This is a light, fresh sausage made with good fresh herbs, fresh lemon zest, some garlic and Madeira wine. If you cannot find Madeira, which is a thick sweet wine, sub in any other sweet wine. Barring that, use regular white wine and add a teaspoon of sugar.
3 1/2pounds pheasant meat, or use turkey or chicken
34gramskosher salt, about 2 tablespoons
1/4cupchopped fresh oregano
10gramscracked black pepper,about a tablespoon
5clovesminced fresh garlic
10gramsfennel seed,about 1 tablespoon
Grated zest of a lemon
1/2cupMadeira wine, or white Port, or Marsala
Chill the meat until it is almost frozen by putting it in the freezer for an hour or so. Take out some hog casings and set in a bowl of very warm water.
Chop meat and fat into chunks that will fit into your grinder. Mix in the salt, and, ideally, let this set in the fridge overnight; this helps the bind. You can skip this step if you are in a hurry, though.
When you are ready to grind, take out half the fennel seeds and half the cracked black pepper. You'll want to add them right before you do that final mix. This keeps some spices whole, altering the sausage's texture, making eating it more interesting. Combine the other half of the fennel and pepper, garlic and herbs with the meat, mix well with your hands and grind through your meat grinder using the coarse die, about 6.5 mm. If your room is warmer than 70°F, set the bowl for the ground meat into another bowl of ice to keep it cold.
Chill the meat for another 30 minutes, then grind half of it through the fine die. Why bother? Because there will be a lot of stray silverskin in an old bird. Grinding to a finer level will make eating the sausage easier without getting any gristly bits. You can skip this if all you are using are breasts.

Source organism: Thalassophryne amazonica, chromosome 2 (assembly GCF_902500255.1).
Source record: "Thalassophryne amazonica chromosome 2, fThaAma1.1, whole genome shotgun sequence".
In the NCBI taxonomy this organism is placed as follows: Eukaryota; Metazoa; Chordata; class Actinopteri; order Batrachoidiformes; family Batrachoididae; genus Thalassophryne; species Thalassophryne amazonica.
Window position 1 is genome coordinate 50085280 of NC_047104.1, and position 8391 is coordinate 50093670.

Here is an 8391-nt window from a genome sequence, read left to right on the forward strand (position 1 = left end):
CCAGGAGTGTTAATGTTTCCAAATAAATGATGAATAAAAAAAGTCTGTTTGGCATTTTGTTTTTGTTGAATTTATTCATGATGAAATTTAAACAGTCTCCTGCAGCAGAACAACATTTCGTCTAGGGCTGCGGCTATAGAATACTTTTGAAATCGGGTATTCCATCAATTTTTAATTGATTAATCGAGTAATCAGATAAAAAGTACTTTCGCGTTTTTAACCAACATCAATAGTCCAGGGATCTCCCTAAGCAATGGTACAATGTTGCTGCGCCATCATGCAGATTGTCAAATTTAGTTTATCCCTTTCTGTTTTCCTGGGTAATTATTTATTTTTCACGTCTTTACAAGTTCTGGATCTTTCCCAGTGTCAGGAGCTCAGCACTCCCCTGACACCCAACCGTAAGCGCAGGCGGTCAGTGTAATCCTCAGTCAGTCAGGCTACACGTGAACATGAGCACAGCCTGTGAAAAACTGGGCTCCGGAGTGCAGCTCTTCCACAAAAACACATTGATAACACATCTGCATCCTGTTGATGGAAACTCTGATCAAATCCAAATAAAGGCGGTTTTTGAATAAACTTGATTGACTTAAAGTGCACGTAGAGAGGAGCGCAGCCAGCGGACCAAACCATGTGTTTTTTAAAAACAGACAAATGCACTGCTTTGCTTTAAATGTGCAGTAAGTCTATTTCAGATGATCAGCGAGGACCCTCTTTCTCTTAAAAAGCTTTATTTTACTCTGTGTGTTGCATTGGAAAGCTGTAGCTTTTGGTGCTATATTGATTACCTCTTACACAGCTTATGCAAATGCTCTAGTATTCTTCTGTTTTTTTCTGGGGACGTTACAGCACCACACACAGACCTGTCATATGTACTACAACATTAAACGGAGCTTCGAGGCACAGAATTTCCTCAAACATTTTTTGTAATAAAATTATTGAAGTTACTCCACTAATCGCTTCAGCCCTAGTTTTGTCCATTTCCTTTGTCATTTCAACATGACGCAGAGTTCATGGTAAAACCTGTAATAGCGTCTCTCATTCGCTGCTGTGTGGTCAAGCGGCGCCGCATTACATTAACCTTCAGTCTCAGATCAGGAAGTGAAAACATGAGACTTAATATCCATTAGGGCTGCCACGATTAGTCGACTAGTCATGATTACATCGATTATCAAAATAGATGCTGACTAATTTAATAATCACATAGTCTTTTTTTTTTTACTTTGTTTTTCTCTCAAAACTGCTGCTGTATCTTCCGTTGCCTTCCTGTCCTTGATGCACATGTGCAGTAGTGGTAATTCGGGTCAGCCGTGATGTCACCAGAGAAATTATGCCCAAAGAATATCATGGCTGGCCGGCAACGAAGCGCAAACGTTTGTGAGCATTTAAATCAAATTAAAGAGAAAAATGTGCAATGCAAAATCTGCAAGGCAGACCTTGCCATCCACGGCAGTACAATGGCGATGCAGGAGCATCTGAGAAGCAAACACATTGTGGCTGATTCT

Add the wine and lemon zest, then mix thoroughly either using a Kitchenaid on low for 60 to 90 seconds or with your (very clean) hands. This is important to get the sausage to bind properly. Once it is mixed well, put it back in the fridge.
Stuff the sausage into the casings. Fill whole casings first. Then twist off links by pinching the casing down and twisting it; you want it to be about 5 to 6 inches long. Twist first away from you, then towards you. This helps the links stay tight. Or you could tie them off with butcher's string.
Use a needle to pierce the skin where there are any air bubbles. Gently twist-tighten the link to remove any air pockets. Hang the sausages in the kitchen for an hour, or up to overnight if you have a place to hang them in refrigeration. Once the sausages have dried a bit, put in the fridge until needed. They will keep for a week in the fridge.
This recipe makes about 4 pounds. If you are freezing the sausages, wait a day before doing so. This will tighten up the sausages and help them keep their shape in the deep-freeze.